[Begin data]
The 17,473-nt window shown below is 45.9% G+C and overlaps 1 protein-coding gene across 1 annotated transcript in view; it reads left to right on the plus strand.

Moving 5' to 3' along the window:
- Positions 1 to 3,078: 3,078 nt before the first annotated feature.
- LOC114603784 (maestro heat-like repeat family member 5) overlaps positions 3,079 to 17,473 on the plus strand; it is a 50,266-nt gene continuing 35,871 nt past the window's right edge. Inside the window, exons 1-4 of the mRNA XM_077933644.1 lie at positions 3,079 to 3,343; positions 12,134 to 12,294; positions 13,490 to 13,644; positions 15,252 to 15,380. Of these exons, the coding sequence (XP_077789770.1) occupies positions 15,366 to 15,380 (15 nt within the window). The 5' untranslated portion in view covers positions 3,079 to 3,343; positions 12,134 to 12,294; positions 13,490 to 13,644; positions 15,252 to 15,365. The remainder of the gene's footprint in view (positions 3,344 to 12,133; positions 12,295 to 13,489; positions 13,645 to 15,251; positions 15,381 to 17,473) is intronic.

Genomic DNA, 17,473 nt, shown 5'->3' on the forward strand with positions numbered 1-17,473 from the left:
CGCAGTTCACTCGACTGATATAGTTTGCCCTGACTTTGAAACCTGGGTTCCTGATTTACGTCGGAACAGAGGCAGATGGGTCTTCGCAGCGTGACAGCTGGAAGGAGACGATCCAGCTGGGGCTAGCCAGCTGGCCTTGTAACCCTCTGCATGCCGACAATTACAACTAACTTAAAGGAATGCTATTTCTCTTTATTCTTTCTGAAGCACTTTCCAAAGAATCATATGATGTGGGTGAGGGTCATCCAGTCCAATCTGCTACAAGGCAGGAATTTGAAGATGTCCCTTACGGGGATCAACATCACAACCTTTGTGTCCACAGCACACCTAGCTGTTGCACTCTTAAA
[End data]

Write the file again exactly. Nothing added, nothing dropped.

The 17,473-nt window shown below is 45.9% G+C and overlaps 1 protein-coding gene across 1 annotated transcript in view; it reads left to right on the plus strand.

Moving 5' to 3' along the window:
- Positions 1 to 3,078: 3,078 nt before the first annotated feature.
- LOC114603784 (maestro heat-like repeat family member 5) overlaps positions 3,079 to 17,473 on the plus strand; it is a 50,266-nt gene continuing 35,871 nt past the window's right edge. Inside the window, exons 1-4 of the mRNA XM_077933644.1 lie at positions 3,079 to 3,343; positions 12,134 to 12,294; positions 13,490 to 13,644; positions 15,252 to 15,380. Of these exons, the coding sequence (XP_077789770.1) occupies positions 15,366 to 15,380 (15 nt within the window). The 5' untranslated portion in view covers positions 3,079 to 3,343; positions 12,134 to 12,294; positions 13,490 to 13,644; positions 15,252 to 15,365. The remainder of the gene's footprint in view (positions 3,344 to 12,133; positions 12,295 to 13,489; positions 13,645 to 15,251; positions 15,381 to 17,473) is intronic.

Genomic DNA, 17,473 nt, shown 5'->3' on the forward strand with positions numbered 1-17,473 from the left:
CGCAGTTCACTCGACTGATATAGTTTGCCCTGACTTTGAAACCTGGGTTCCTGATTTACGTCGGAACAGAGGCAGATGGGTCTTCGCAGCGTGACAGCTGGAAGGAGACGATCCAGCTGGGGCTAGCCAGCTGGCCTTGTAACCCTCTGCATGCCGACAATTACAACTAACTTAAAGGAATGCTATTTCTCTTTATTCTTTCTGAAGCACTTTCCAAAGAATCATATGATGTGGGTGAGGGTCATCCAGTCCAATCTGCTACAAGGCAGGAATTTGAAGATGTCCCTTACGGGGATCAACATCACAACCTTTGTGTCCACAGCACACCTAGCTGTTGCACTCTTAAA